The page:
Ohio Valley petrochemical buildout is failing economics

Planned cracker in Ohio likely doomed; Shell’s Pennsylvania plant may be in jeopardy March 31, 2020 A planned buildout of ethane crackers in the Ohio Valley was founded on weak financials even before the recent plunge in oil prices and the economic shock of a coronavirus pandemic. Under the conditions emerging now, they are likely to fail economics—offering little benefit to investors or communities. The credit rating agency Moody’s is raising doubts about the viability of plans for the planned ethane cracker in Belmont County, Ohio. Moody’s predicts that the firm behind the project, PTT Global, will “not embark on any new capacity expansion plan until margin improve on a sustained basis.”1 On March 31, Fitch concurred, downgrading PPT Global’s outlook to negative, stating that the rating agency “does not expect any large new investment in light of the currently weak market conditions.”2 Conditions for the industry have continued to deteriorate. Following the oil price collapse in early March 2020, share prices of PTT Global plummeted by more than 24%.3 Making matters worse for the industry, low oil prices mean that gas-based petrochemical projects like the one in Ohio will face more intense competition from oil-based projects elsewhere that can now supply cheaper feedstocks. Industry analysts at IHS Markit are bearish on the project too. According to media reports, “they have concluded that a proposed $5.7 billion ethane plant in Belmont County, Ohio, may never be constructed because of circumstances that were present even before the coronavirus began to dramatically shrink the economy.”4 More troubles are revealed in a March 2020 report by the Institute for Energy Economic Financial Analysis (IEEFA) finding that the Belmont cracker plant faces significant economic risks, which will make it difficult or impossible to operate profitably.5 Major findings of the IEEFA analysis include: • Prices are weak for ethylene, the principal product made by ethane crackers. Prices are 40% below where they were in the early 2010s, which means Ohio Valley crackers will struggle to make money on sales, much less recoup the billions in investment required to build the plants. • Ethylene continues to be oversupplied, due to an industry buildout of crackers on the Gulf Coast and elsewhere, which has expanded capacity by nearly 50% in just the last few years. • Growth in demand for plastics is slowing down. The economic downturn triggered by the coronavirus is expected to reduce economic growth globally for many years, while the same time a worldwide movement to reduce plastics pollution is slowing market growth. The risks identified by IEEFA are fundamental to the industry and shared by any proposed cracker in the Ohio Valley. Yet the situation is even worse for the proposed Belmont cracker because its chief sponsor, PTT Global, faces specific financial risks, including threats to its bond rating, competition from major oil companies such as ExxonMobil and Shell, and special vulnerabilities that arise for foreign companies trying to undertake major energy projects in the United States. Also At Risk: other ethane crackers, plastics manufacturing, and Appalachian Storage Hub • The most serious financial risks enumerated in the IEEFA report would be shared by any cracker plant in the Ohio Valley, making further expansion unlikely. These risks cast serious doubt on the notion that the region will ever benefit economically from a petrochemical buildout. • Without more crackers to produce ethylene, the raw material for plastics manufacturing, there is little business rationale for new manufacturing operations to locate in the Ohio Valley. The Shell cracker being constructed in Beaver County, Pennsylvania is not likely to attract new plastics manufacturing jobs because it is specifically designed to produce commodity plastic beads that are easy to ship to other locations. • The absence of additional crackers means an absence of customers for the Appalachian Storage Hub that has been proposed for West Virginia, throwing that project into doubt. FURTHER READING • Tom Sanzillo, Kathy Hipple, Suzanne Mattei, “IEEFA U.S.: Ohio petrochemical project faces high risks and shaky outlook,” Institute for Energy Economics and Financial Analysis, March 21, 2020 • Al Greenwood, “ICIS Webinar: Falling oil prices squeeze polymer margins,” ICIS, March 25, 2020 • “Factbox: Coronavirus affects Americas petrochemicals markets,” S&P Global, March 25, 2020 • James Bruggers, “Market Headwinds Buffet Appalachia’s Future as a Center for Petrochemicals,” Inside Climate News, March 21, 2020 • Kristina Marusic, “Financial fallout from coronavirus could devastate the fracking and plastics industries,” Environmental Health News, March 18, 2020 • Julie Grant, “Why Some Financial Analysts are Questioning the Viability of Appalachian Plastics Hub,” Allegheny Front, March 27, 2020 SOURCES 1 Moody’s, “PTT Global Chemical Public Company Limited,” https://www.moodys.com/credit-ratings/PTT-Global-ChemicalPublic-Company-Limited-credit-rating-822770555.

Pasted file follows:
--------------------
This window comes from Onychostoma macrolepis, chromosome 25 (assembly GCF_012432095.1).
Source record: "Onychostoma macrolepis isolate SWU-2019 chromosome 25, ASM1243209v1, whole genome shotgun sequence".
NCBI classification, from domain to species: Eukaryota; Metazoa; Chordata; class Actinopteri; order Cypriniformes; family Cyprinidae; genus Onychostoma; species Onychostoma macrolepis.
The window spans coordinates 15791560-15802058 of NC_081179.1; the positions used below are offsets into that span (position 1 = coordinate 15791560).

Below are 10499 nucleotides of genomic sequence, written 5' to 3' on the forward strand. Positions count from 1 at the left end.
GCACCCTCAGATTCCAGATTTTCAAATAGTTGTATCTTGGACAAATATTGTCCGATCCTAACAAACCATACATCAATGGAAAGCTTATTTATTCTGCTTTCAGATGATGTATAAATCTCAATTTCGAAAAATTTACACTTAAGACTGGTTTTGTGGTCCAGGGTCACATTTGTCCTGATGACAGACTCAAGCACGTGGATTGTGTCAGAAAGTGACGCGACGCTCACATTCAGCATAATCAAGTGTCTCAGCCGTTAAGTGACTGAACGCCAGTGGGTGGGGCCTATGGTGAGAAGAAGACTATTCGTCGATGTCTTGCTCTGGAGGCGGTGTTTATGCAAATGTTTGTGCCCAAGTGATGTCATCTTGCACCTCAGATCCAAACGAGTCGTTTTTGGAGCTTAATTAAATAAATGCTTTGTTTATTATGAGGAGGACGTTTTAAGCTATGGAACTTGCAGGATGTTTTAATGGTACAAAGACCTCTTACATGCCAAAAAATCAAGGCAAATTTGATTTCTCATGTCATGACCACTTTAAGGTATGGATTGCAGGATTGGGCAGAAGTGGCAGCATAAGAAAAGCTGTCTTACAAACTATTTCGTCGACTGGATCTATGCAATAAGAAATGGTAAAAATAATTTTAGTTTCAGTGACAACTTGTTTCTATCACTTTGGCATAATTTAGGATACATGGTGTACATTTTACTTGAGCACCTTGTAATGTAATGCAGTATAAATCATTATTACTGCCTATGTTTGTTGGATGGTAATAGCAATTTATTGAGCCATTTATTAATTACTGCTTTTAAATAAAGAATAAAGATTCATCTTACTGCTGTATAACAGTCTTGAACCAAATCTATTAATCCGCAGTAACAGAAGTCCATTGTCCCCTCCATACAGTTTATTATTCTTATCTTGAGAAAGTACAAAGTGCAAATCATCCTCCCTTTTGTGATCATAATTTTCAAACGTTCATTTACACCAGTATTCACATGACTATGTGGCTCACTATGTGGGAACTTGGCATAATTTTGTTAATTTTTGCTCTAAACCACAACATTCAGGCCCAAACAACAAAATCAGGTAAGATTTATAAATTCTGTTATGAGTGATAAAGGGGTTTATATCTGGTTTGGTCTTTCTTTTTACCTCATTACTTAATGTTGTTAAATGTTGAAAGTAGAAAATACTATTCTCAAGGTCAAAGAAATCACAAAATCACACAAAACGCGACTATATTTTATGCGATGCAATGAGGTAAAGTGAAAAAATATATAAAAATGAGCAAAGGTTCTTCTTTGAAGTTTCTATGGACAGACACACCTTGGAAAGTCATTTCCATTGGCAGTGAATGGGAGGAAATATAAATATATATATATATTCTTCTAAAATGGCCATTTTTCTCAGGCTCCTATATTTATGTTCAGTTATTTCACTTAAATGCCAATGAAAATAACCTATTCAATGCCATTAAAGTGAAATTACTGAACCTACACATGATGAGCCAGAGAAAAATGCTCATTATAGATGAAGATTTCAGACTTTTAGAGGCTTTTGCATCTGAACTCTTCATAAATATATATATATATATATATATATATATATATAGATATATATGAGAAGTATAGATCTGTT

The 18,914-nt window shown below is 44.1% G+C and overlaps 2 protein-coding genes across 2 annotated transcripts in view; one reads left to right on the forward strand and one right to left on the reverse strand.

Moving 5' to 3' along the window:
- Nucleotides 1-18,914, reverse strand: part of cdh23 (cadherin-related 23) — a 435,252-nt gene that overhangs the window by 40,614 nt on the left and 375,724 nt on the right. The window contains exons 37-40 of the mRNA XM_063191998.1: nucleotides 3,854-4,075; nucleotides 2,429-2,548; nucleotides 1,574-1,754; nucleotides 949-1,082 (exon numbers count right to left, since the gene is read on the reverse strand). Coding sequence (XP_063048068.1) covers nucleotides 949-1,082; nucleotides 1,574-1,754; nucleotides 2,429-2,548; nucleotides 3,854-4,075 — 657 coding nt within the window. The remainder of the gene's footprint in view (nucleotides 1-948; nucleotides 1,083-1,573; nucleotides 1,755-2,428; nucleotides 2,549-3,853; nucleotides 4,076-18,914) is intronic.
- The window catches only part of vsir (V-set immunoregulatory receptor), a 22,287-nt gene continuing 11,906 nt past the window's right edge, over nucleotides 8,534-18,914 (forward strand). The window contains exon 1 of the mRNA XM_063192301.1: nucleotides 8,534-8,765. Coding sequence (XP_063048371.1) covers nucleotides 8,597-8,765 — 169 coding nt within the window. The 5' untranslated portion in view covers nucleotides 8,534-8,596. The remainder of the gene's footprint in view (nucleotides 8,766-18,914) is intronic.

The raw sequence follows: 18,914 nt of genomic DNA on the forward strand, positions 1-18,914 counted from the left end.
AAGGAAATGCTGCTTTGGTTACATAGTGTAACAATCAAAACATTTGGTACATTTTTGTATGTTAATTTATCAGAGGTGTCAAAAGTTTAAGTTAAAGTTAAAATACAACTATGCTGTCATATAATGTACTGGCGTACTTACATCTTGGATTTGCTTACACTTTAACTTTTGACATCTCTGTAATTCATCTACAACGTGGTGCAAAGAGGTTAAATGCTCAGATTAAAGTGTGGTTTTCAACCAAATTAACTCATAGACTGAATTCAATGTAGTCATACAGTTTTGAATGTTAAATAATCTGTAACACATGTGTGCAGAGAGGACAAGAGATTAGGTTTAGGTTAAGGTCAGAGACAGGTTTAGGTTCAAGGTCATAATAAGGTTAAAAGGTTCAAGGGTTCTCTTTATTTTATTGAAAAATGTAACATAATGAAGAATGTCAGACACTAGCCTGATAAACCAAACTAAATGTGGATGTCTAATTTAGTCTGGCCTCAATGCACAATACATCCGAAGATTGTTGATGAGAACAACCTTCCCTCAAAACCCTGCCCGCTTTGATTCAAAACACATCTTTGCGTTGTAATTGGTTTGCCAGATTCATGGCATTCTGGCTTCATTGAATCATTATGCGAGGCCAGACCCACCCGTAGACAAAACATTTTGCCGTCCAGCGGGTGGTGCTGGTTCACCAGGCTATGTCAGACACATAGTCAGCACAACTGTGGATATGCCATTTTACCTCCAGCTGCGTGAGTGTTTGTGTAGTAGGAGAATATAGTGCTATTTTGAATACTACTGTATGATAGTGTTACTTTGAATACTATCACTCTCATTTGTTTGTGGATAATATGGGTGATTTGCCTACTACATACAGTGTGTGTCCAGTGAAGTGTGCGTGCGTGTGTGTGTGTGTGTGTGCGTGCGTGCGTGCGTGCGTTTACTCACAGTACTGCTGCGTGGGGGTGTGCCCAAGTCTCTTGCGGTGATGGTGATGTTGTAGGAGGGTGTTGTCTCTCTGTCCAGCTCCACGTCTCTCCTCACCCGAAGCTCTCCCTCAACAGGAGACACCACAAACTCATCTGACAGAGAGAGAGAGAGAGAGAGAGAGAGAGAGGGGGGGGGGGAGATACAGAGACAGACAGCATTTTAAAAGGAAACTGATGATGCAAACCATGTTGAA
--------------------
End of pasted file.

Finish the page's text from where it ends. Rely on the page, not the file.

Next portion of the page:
2 Fitch Ratings, “Fitch Revises PTT Global Chemical to Negative; Affirms at 'AA+(tha)',” March 31, 2020, https://www.fitchratings.com/research/corporate-finance/fitch-revises-ptt-global-chemical-to-negative-affirms-ataa-tha-31-03-2020.

3 Polkuamdee and Pathom Sangwongwancih, “Local energy shares free fall,” Bangkok Post, March 9, 2020, https://www.bangkokpost.com/business/1874929/local-energy-shares-free-fall.

4 James Bruggers, “Market Headwinds Buffet Appalachia’s Future as a Center for Petrochemicals,” Inside Climate News, March 21, 2020, https://insideclimatenews.org/news/20032020/appalachia-future-center-petrochemicals-coronavirus-plasticethane.

5 Tom Sanzillo, Kathy Hipple, Suzanne Mattei, “IEEFA U.S.: Ohio petrochemical project faces high risks and shaky outlook,” Institute for Energy Economics and Financial Analysis, March 21, 2020 https://ieefa.org/wp-content/uploads/2020/03/Proposed-PTTGC-Complex-in-OH-Faces-Risks_March-2020.pdf.